5. Qing Hong & Michael Smart, 2006. "In praise of tax havens: International tax planning and foreign direct investment," Working Papers tecipa-265, University of Toronto, Department of Economics.
  6. Carlton, Dennis W, 1983. "The Location and Employment Choices of New Firms: An Econometric Model with Discrete and Continuous Endogenous Variables," The Review of Economics and Statistics, MIT Press, vol. 65(3), pages 440-49, August.
  7. Neumark, David & Kolko, Jed, 2010. "Do enterprise zones create jobs? Evidence from California's enterprise zone program," Journal of Urban Economics, Elsevier, vol. 68(1), pages 1-19, July.
  8. Chamberlain, Gary, 1980. "Analysis of Covariance with Qualitative Data," Review of Economic Studies, Wiley Blackwell, vol. 47(1), pages 225-38, January.
  9. Hanson, Andrew, 2009. "Local employment, poverty, and property value effects of geographically-targeted tax incentives: An instrumental variables approach," Regional Science and Urban Economics, Elsevier, vol. 39(6), pages 721-731, November.
  10. Boarnet, Marlon G. & Bogart, William T., 1996. "Enterprise Zones and Employment: Evidence from New Jersey," Journal of Urban Economics, Elsevier, vol. 40(2), pages 198-215, September.
  11. Edward L. Glaeser & Raven Saks, 2004. "Corruption in America," NBER Working Papers 10821, National Bureau of Economic Research, Inc.
  12. Teresa Garcia-MilĂ  & Therese J. McGuire, 2001. "Tax incentives and the city," Economics Working Papers 631, Department of Economics and Business, Universitat Pompeu Fabra, revised Dec 2001.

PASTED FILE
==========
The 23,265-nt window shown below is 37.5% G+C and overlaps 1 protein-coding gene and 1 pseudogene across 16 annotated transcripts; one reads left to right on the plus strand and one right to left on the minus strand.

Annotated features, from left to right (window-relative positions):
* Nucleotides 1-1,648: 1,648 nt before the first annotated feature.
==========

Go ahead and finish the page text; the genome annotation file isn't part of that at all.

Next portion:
13. Anderson, John E., 1990. "Tax Increment Financing: Municipal Adoption and Growth," National Tax Journal, National Tax Association, vol. 43(2), pages 155-63, June.
  14. Edward L. Glaeser & Raven Saks, 2004. "Corruption in America," Harvard Institute of Economic Research Working Papers 2043, Harvard - Institute of Economic Research.
  15. Anderson, John E. & Wassmer, Robert W., 1995. "The decision to 'bid for business': Municipal behavior in granting property tax abatements," Regional Science and Urban Economics, Elsevier, vol. 25(6), pages 739-757, December.
  16. Dye, Richard F. & Merriman, David F., 2000. "The Effects of Tax Increment Financing on Economic Development," Journal of Urban Economics, Elsevier, vol. 47(2), pages 306-328, March.
  17. Newman, Robert J, 1983. "Industry Migration and Growth in the South," The Review of Economics and Statistics, MIT Press, vol. 65(1), pages 76-86, February.
  18. Leslie E. Papke, 1991. "Tax Policy and Urban Development: Evidence From The Indiana Enterprise Zone Program," NBER Working Papers 3945, National Bureau of Economic Research, Inc.
  19. Dhammika Dharmapala & James R. Hines Jr., 2006. "Which Countries Become Tax Havens?," NBER Working Papers 12802, National Bureau of Economic Research, Inc.
  20. R. Alison Felix & James R. Hines, Jr., 2011. "Who offers tax-based business development incentives?," Research Working Paper RWP 11-05, Federal Reserve Bank of Kansas City.
  21. O'Keefe, Suzanne, 2004. "Job creation in California's enterprise zones: a comparison using a propensity score matching model," Journal of Urban Economics, Elsevier, vol. 55(1), pages 131-150, January.
  22. Moretti, Enrico, 2004. "Bidding for Industrial Plants: Does Winning a 'Million Dollar Plant' Increase Welfare?," Santa Cruz Department of Economics, Working Paper Series qt5cz0h23t, Department of Economics, UC Santa Cruz.